appointed rector of the University of Madagascar in 1988, he was elected as a
judge to the International Court of Justice in 1991. From 2003 to 2006 he served
as the Vice President of this court.
As the successor to her cousin Radama II, Rasoherina came to the Malagasy throne
in 1863 (until 1868). Under her, constitutionally extended rights for foreigners
and local Christians were permitted and the participation of nobles and chiefs
Didier Ratsiraka (born 1936)
Ratsiraka served as President of Madagascar from 1975 to 1993 and from 1997 to
2002. After he had established a socialist government during his first term in
office and lost to Albert Zafy in the 1993 elections, he was able to reign as
president from 1997 to 2002.
Marc Ravalomanana (born 1949)
From 2002 to 2009, Ravalomanana was President of Madagascar. Despite the
improving economic and infrastructural situation in the country, the people in
the country had to carry a high economic burden. There were also corruption
problems. Ravalomanana achieved the greatest recognition with its development
plan for Madagascar, the Madagascar Action Plan published in 2006. In 2009,
however, there were demonstrations against Ravalomanana's administration. He was
accused of enrichment and corruption. After the situation escalated several
times, Ravalomanana resigned as president in 2009.
About 95% of the animals living in Madagascar are endemic, the mammals even
almost 100%. Endemic means that they are only found in Madagascar. However,
birds are an exception, only half of them are endemic.
There are around 110 species of mammals here - including over 70 species of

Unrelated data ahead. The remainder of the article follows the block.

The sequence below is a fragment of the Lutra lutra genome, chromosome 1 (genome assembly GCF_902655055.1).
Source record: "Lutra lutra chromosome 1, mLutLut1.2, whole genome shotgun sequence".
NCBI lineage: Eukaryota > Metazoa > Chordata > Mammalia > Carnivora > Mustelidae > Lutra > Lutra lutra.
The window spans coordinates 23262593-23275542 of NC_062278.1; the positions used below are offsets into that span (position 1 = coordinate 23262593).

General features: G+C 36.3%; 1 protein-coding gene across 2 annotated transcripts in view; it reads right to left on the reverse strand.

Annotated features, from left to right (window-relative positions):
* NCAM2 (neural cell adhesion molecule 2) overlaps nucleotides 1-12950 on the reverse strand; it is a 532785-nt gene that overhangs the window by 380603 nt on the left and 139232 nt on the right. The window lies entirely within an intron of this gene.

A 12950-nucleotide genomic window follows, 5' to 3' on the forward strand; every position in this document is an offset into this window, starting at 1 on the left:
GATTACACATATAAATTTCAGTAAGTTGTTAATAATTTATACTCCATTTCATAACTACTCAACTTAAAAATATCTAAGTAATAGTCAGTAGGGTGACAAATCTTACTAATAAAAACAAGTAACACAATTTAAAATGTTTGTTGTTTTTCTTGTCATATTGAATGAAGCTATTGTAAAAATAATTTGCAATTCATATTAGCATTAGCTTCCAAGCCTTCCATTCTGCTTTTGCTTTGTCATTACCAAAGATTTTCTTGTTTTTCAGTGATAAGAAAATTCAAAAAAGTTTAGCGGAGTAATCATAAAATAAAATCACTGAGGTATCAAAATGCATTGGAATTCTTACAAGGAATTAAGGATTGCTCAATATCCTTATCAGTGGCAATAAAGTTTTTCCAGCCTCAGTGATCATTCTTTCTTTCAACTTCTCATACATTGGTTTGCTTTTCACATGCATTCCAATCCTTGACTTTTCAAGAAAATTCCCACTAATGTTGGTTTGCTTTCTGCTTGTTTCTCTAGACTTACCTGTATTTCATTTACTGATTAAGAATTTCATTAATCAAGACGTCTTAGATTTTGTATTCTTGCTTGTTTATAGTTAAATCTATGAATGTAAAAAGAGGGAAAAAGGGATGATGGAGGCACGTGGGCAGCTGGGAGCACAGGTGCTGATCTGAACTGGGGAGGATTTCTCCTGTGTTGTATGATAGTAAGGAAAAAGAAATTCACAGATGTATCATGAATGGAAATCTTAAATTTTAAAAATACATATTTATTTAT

lemurs. Furthermore, around 260 bird species, 205 amphibian species, 300 frog
and 400 reptile species have been observed so far.
The whole is complemented by around 100,000 species of insects and 300 species
of butterfly species discovered to date. Amazingly, many of the local animal
species were only discovered after 1990.
It should be mentioned that there are no predators or highly poisonous snakes
here, with the exception of crocodiles and the sneak cat.
The ancestors of most animals came to the island from Africa 60 to 70 million
years ago via what was then still a very narrow waterway - although Madakascar
had already separated from the mainland around 90 million years ago. Because of
the increasing isolation from the mainland, the animals had developed into those
The most famous and popular animals of the island continent
of Madagascar are the lemurs, of which there are around 70 different
species. They only occur in Madagascar.
The lemurs belong to the order of the primates (primates) and to the
subordination of the wet-nosed monkeys (Strepsirrhini), whereby the designation
half-monkeys has been considered obsolete for some time.
The weight, and thus its size, ranges from 30 grams of the Berthe mouse lemur to
the approx. 10 kg heavy Indri.
Depending on the species and region, their fur ranges in color from white,
gray-brown to black. Most of them are not colored in the same color, but are
sometimes white and black.
They have a very long and furry tail. The large eyes are particularly noticeable
on their often hairless face.
The animals live in trees and feed on leaves, fruits, plant debris and
nectar, but some species are omnivores and also eat insects, spiders, millipedes
or small mammals and bird eggs. Their young initially live in leaf nests, only
to be carried around later under the mother's stomach and then on their back.